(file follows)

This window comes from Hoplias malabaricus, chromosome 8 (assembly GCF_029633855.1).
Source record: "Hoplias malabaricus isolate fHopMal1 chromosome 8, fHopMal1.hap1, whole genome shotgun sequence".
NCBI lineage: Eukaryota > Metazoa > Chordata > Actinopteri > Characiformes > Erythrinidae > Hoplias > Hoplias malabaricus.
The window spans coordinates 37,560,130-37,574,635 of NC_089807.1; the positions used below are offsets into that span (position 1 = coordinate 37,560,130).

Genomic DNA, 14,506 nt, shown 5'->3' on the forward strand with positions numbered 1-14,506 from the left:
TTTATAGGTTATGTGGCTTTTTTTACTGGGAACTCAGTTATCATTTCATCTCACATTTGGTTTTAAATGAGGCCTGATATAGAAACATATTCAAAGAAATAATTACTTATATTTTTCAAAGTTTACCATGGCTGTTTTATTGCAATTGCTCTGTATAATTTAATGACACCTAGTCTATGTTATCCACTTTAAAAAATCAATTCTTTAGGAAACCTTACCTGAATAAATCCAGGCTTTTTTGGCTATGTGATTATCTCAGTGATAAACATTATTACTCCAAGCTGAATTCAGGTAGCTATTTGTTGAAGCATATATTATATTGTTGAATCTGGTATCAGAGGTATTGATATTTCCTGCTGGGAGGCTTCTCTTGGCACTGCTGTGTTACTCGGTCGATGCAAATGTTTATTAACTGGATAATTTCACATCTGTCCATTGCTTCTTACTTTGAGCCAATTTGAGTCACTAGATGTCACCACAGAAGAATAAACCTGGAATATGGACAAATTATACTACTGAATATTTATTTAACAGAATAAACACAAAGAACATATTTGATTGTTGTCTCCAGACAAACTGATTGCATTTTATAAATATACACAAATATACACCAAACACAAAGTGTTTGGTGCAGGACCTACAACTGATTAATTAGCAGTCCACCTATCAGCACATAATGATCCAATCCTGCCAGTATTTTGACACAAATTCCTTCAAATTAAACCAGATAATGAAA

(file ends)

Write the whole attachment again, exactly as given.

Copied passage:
This window comes from Hoplias malabaricus, chromosome 8 (assembly GCF_029633855.1).
Source record: "Hoplias malabaricus isolate fHopMal1 chromosome 8, fHopMal1.hap1, whole genome shotgun sequence".
NCBI lineage: Eukaryota > Metazoa > Chordata > Actinopteri > Characiformes > Erythrinidae > Hoplias > Hoplias malabaricus.
The window spans coordinates 37,560,130-37,574,635 of NC_089807.1; the positions used below are offsets into that span (position 1 = coordinate 37,560,130).

Genomic DNA, 14,506 nt, shown 5'->3' on the forward strand with positions numbered 1-14,506 from the left:
TTTATAGGTTATGTGGCTTTTTTTACTGGGAACTCAGTTATCATTTCATCTCACATTTGGTTTTAAATGAGGCCTGATATAGAAACATATTCAAAGAAATAATTACTTATATTTTTCAAAGTTTACCATGGCTGTTTTATTGCAATTGCTCTGTATAATTTAATGACACCTAGTCTATGTTATCCACTTTAAAAAATCAATTCTTTAGGAAACCTTACCTGAATAAATCCAGGCTTTTTTGGCTATGTGATTATCTCAGTGATAAACATTATTACTCCAAGCTGAATTCAGGTAGCTATTTGTTGAAGCATATATTATATTGTTGAATCTGGTATCAGAGGTATTGATATTTCCTGCTGGGAGGCTTCTCTTGGCACTGCTGTGTTACTCGGTCGATGCAAATGTTTATTAACTGGATAATTTCACATCTGTCCATTGCTTCTTACTTTGAGCCAATTTGAGTCACTAGATGTCACCACAGAAGAATAAACCTGGAATATGGACAAATTATACTACTGAATATTTATTTAACAGAATAAACACAAAGAACATATTTGATTGTTGTCTCCAGACAAACTGATTGCATTTTATAAATATACACAAATATACACCAAACACAAAGTGTTTGGTGCAGGACCTACAACTGATTAATTAGCAGTCCACCTATCAGCACATAATGATCCAATCCTGCCAGTATTTTGACACAAATTCCTTCAAATTAAACCAGATAATGAAA